the Shadow of No Towers
42 pages, $19.95
The power and heft of Art Spiegelman’s first graphic novel
in 12 years transcend and upend the literary. An artifact,
a slab, a monument, In the Shadow of No Towers is no
mere book. Unpaginated, ungainly and heavy, it seems to demand
its own space, and a coffee table wouldn’t seem right for
a statement so thick and unsettling. This is a cry that would
outshout chaos, an attempt to contextualize an event that
seems to defy history. In melding humor and anger, Spiegelman’s
In the Shadow of No Towers wields merciless magic.
Unlike a work that’s all text, you can “get through” this
quickly. Absorbing it takes more time. It’s Spiegelman’s attempt
to keep the memory of the World Trade Center from frying his
brain. Patiently created, with great emotional trepidation,
this signals Spiegelman’s fresh commitment to a world he’s
just beginning to trust again. Now that there’s a presidential
election, he suggests, free speech is at least temporarily
back in vogue.
Approach this as you would the Trade Center if it still stood.
Like a building, In the Shadow has a front door: The
glossy black outlines of the two towers terrorists destroyed
on Sept. 11, 2001, dominate this somber, fitful creation,
as they did the darker, more subtly textured and more disturbing
cover (Spiegelman calls it an “afterimage”) he produced for
The New Yorker the week of the attacks on lower Manhattan
and the Pentagon in Washington, D.C.
Once you get inside this dark cartoon structure, 14 inches
tall, 10 inches wide and an inch thick, the world disorients,
reflecting the effect of the attacks. After two pages in which
Spiegelman explains his art and his history since his two
Maus books won the Pulitzer Prize in 1992, In the
Shadow goes lateral. This smooth, bulky thing, its backside
populated by high-contrast silhouettes of ancient cartoon
figures such as Olive Oyl, Dopey, Ignatz, L’il Abner and Mr.
O’Malley, turns on its side, expanding from text to densely
populated, stylistically diverse broadsheet-sized panels,
some of which took Spiegelman five weeks to produce.
All that tempers these busy, diverse panels, which aim to
evoke the immediacy and evanescence of old New York funny
papers, is time—as yet too raw to add up to history—and comics.
The latter surface in the form of cartoon references. Time
fills the frames in Spiegelman’s explicit connections between
9/11 and “the Giuliani years, when the homeless all magically
‘disappeared’ ” and this week’s GOP gathering (“And September
’04? Cowboy boots drop on Ground Zero as New York is transformed
into a stage set for the Republican Presidential Convention,
and Tragedy is transformed into Travesty . . .”).
the Shadow depicts a world turned every which way and
loose. There may be some “ands” here; as for “buts,” definitely
not. It’s 9/11 all over again, sky falling and all. Plate
1 stylizes Dan Rather, humanizes the stunned Spiegelman, ennobles
the city’s terrified populace and casts the two towers in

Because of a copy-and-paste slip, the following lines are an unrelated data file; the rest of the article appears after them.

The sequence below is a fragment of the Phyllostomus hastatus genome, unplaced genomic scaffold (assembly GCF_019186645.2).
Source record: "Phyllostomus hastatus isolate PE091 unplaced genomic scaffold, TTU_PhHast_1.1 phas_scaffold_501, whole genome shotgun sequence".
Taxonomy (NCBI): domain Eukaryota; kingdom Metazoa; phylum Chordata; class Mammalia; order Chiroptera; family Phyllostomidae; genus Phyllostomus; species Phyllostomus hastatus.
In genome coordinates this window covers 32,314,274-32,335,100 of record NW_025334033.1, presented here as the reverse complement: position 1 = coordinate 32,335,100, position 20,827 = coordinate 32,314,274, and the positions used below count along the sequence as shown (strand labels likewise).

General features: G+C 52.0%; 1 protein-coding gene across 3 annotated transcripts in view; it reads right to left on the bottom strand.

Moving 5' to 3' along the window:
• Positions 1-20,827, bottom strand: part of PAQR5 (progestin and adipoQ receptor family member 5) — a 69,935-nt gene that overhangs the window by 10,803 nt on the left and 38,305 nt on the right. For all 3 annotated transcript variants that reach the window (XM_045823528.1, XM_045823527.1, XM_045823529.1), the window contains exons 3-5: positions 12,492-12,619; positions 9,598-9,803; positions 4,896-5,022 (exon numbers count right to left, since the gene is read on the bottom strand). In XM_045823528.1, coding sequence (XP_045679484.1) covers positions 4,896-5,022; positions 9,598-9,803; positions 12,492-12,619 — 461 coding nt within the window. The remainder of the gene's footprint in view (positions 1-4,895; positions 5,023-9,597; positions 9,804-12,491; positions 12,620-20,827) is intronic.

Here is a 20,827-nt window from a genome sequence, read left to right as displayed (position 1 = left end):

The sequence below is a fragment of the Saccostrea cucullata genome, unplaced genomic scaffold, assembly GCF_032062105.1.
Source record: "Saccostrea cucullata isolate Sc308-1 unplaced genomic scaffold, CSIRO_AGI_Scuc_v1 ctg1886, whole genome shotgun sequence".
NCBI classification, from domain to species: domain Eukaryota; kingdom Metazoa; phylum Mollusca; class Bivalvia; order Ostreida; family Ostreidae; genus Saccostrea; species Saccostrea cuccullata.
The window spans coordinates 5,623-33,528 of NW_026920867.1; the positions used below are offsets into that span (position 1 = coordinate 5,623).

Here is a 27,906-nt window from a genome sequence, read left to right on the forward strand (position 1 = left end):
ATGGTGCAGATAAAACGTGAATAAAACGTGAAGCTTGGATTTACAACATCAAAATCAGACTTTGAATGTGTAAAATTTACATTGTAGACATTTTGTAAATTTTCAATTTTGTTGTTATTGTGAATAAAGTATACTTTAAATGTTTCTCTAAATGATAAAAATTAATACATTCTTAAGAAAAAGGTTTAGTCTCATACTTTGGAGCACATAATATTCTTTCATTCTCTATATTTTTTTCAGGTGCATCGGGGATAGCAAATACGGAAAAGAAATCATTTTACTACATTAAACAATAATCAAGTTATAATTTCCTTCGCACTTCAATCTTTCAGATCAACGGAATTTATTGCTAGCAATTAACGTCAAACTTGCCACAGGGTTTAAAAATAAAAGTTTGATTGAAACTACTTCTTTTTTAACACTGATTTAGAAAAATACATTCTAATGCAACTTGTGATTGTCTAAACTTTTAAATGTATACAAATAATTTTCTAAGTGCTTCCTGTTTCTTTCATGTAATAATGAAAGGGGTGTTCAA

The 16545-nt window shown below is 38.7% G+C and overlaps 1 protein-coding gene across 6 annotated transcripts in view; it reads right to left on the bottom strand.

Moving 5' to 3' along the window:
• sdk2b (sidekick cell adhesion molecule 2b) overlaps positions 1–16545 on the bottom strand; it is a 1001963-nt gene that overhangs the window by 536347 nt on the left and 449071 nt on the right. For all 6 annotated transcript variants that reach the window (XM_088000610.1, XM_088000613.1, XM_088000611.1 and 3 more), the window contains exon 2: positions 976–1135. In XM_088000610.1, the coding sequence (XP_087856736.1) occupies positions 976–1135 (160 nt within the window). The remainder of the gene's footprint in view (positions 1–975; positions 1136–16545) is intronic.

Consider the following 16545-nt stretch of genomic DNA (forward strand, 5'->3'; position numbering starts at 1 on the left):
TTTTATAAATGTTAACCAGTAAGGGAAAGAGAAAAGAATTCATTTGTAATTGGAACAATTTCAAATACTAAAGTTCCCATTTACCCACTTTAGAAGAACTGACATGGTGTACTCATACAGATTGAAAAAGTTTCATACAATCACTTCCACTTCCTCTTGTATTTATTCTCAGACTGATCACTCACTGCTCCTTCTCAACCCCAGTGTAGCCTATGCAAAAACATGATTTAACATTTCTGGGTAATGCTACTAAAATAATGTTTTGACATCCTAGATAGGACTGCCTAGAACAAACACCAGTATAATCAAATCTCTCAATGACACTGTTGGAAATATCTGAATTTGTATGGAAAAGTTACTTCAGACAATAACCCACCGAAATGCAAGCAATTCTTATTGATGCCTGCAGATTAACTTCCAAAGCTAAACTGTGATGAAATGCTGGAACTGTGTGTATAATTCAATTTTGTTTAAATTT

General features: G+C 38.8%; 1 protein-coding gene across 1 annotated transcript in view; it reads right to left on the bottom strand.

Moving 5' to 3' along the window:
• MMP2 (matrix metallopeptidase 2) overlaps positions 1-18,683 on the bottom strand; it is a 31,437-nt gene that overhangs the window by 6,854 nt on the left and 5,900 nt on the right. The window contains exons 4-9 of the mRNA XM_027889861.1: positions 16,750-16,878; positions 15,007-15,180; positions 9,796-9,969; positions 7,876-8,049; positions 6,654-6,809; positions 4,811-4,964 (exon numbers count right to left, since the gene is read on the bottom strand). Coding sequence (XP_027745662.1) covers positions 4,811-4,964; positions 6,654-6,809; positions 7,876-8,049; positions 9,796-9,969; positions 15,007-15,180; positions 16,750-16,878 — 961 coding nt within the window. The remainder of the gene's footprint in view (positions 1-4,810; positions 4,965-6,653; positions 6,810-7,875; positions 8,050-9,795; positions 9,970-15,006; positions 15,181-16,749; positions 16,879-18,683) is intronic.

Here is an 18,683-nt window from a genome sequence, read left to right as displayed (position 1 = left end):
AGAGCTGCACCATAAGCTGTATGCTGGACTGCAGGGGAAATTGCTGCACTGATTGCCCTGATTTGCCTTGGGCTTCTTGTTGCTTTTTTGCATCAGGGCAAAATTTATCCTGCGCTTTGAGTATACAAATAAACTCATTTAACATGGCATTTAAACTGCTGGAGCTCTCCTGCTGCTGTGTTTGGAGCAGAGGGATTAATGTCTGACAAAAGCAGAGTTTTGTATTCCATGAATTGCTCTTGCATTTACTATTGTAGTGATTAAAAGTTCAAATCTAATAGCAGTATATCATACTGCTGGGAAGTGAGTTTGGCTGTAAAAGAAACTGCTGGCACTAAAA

an eerie, radiated orange, as if they’re still burning. Plate
2 suggests irony isn’t dead, in a panel billboarding an Arnold
Schwarzenegger movie against a soot-filled sky. In that same
plate, at right center top, Spiegelman and wife Françoise
Mouly seem all antennae, hearing the crash of the first plane
as a red “Roarrrrrrrr!!” The planes in the picture and in
our recollection of that day’s world collapse simultaneously,
freezing the Spiegelmans (she’s The New Yorker’s
art director) in the frame. As in an Egyptian frieze,
background and foreground merge, the humans in the plate paralyzed
by the dread of the moment.
Spiegelman realizes his daughter Nadja is at school at the
foot of the towers and he must rescue her. He and Mouly rush
through town to reach Nadja; in temporarily overcoming his
nicotine habit, Spiegelman turns into the mouse from the Maus
books, a Jew who mentally twins the smell of that day’s Manhattan
soot with the smoke of Auschwitz gas chambers. These ghastly
aromas lead Spiegelman/Maus to figure that if cigarettes won’t
kill him, the nation’s poor air quality will. All of which
gives his paranoia credence.
the Shadow is about overcoming paranoia, about coming
to terms with a world in which news happens so quickly it’s
instantly commercialized. The world Spiegelman deplores, loves
and so vividly depicts is one in which rhetoric trumps passion,
terrorist attacks become ads for war recruitment, and Spiegelman
finds himself living in the “state of alienation,” a country
he says cries out for a third party, but not the “Ostrich
Party” of the R. Crumb-like Panel 5 centerpiece.
the Shadow of No Towers treats Washington, D.C., as a
separate nation, and is being published mere days ahead of
the third anniversary of 9/11. It’s a New York scold of the
current administration. It’s also a profound act of engagement:
Spiegelman quit creating comics for much of the ’90s, and
at the turn of the century was even disenchanted with The
New Yorker, which he viewed as too complacent. In the
Shadow puts him back in the polemics game.
the Shadow of No Towers is Spiegelman’s attempt to stand
firm against a world that continues to collapse around him.
Small but eloquent comfort, it’s original, provocative and